Summer Scams Involving Ride-Shares, Delivery Services, and Auto Insurance Websites

Summer is in full swing! Many people are taking advantage of nice weather and open roads to enjoy time with friends and family that they perhaps have not seen in a long time. Vacation travel, time off from work and school, and the reopening of attractions and events make the season an exciting time after last year’s pandemic-induced hiatus. This excitement extends beyond good vibes and wide smiles as cybercriminals stay active in their pursuit of preying on and exploiting any workable angle for their crimes.

Here’s a look at some scams for you to keep in mind as you enjoy the summer. While these threats may be alarming, highlighting them here is intended to keep you aware of the risks they present while not trying to discourage you from making the most of the summer season. As with many common cyber threats, an awareness of the risks is critical to reducing exposure and to having a restoration plan in place for when you do become a victim.

Ride-Share and Delivery Company Scam

A widespread scam that has been in heavy operation for the last year or more involves some of the largest companies in the ride-share and delivery services sectors. The basis of the scam consists of the theft of customer identities of people who had used the services of Uber (and Uber Eats), Lyft, Grubhub, DoorDash, Amazon, and Instacart. Armed with pilfered PII, the threat actors created, sold, or rented fake driver and delivery accounts to then be used for the same companies they were stolen from.

After creating fake accounts, they were sold and used by individuals who were not technically able to work for the services. Convicted criminals, individuals without a driver’s license, and undocumented immigrants purchased these accounts so that they could work for a ride-share or delivery services company without their being flagged. Another incentive was the referral system that many of these companies have which delivers cash bonuses for getting other drivers to sign up.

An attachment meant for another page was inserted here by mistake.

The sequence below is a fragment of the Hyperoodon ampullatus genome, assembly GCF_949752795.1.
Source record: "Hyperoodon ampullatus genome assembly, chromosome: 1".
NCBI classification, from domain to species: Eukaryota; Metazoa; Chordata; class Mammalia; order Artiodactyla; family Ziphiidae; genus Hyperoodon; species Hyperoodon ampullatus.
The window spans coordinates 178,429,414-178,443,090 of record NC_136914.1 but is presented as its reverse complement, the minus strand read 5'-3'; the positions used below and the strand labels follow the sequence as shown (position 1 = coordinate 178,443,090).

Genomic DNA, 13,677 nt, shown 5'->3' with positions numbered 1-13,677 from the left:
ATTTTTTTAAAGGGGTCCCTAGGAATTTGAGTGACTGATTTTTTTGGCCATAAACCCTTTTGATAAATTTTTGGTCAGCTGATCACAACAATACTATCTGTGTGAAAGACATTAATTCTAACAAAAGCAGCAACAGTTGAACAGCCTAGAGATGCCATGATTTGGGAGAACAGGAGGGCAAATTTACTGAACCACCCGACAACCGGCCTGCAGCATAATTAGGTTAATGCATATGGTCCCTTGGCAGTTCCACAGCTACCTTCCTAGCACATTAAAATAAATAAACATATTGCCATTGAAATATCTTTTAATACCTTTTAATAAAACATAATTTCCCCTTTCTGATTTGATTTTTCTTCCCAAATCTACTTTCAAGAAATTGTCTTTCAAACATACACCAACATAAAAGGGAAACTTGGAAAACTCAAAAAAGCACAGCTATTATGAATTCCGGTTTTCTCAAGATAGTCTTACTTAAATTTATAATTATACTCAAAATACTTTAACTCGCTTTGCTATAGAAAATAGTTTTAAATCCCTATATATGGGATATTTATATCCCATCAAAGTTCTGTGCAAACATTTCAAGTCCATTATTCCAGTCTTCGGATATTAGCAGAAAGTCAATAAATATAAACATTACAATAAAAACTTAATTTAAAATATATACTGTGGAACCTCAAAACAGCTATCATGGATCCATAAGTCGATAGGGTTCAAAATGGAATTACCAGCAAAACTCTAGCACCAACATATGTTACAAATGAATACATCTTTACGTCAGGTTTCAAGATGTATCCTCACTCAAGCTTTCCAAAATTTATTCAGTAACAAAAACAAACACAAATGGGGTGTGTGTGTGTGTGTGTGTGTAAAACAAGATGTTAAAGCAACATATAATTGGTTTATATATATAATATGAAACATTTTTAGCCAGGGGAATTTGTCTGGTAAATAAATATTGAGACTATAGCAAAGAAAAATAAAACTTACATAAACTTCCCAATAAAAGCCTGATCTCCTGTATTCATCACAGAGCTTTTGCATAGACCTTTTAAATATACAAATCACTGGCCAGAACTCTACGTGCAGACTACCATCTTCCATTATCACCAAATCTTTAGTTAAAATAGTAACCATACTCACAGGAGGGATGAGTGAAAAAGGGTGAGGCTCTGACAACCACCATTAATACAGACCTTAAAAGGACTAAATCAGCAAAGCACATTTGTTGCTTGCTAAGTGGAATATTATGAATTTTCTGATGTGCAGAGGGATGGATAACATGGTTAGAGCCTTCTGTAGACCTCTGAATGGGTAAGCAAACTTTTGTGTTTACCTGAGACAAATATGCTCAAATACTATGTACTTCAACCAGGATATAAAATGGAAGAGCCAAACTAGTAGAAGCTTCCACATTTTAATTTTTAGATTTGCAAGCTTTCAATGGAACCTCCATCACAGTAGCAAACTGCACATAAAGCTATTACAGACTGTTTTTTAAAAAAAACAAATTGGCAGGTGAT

This scam came to light recently thanks to a Justice Department report charging 19 Brazilian nationals involved with a scheme that used over 2,000 stolen identities. The report indicates that the threat actors began the scam in January 2019 or at some point before then and continued relatively undetected until April 2021. During that timeframe, many thousands of people rode in the vehicles of the criminals or received deliveries from them. While the scam’s intent seems to be directed more at the companies providing the services than at the customers themselves, the thought of having a fake driver is unsettling at best.

Another aspect of this scam that is worth noting is its relative simplicity. This wasn’t a massive cyberattack on big businesses using skilled hackers and cutting-edge tactics. Instead, the criminals used older methods of identity theft to commit fraud. Many fake accounts were created using phony ID cards with images stolen from customers who provided identification upon delivery.

With some basic-level editing skills, the thieves were able to create documents that easily slipped past the ride-share and delivery company’s verification processes. Once the documents and fake accounts were created, the conspirators exploited these services as much as possible. In addition to simply earning money as a driver, they used bots and GPS spoofing to earn extra income and avoid detection. The criminals appear to have worked together for several years to put the scheme into action.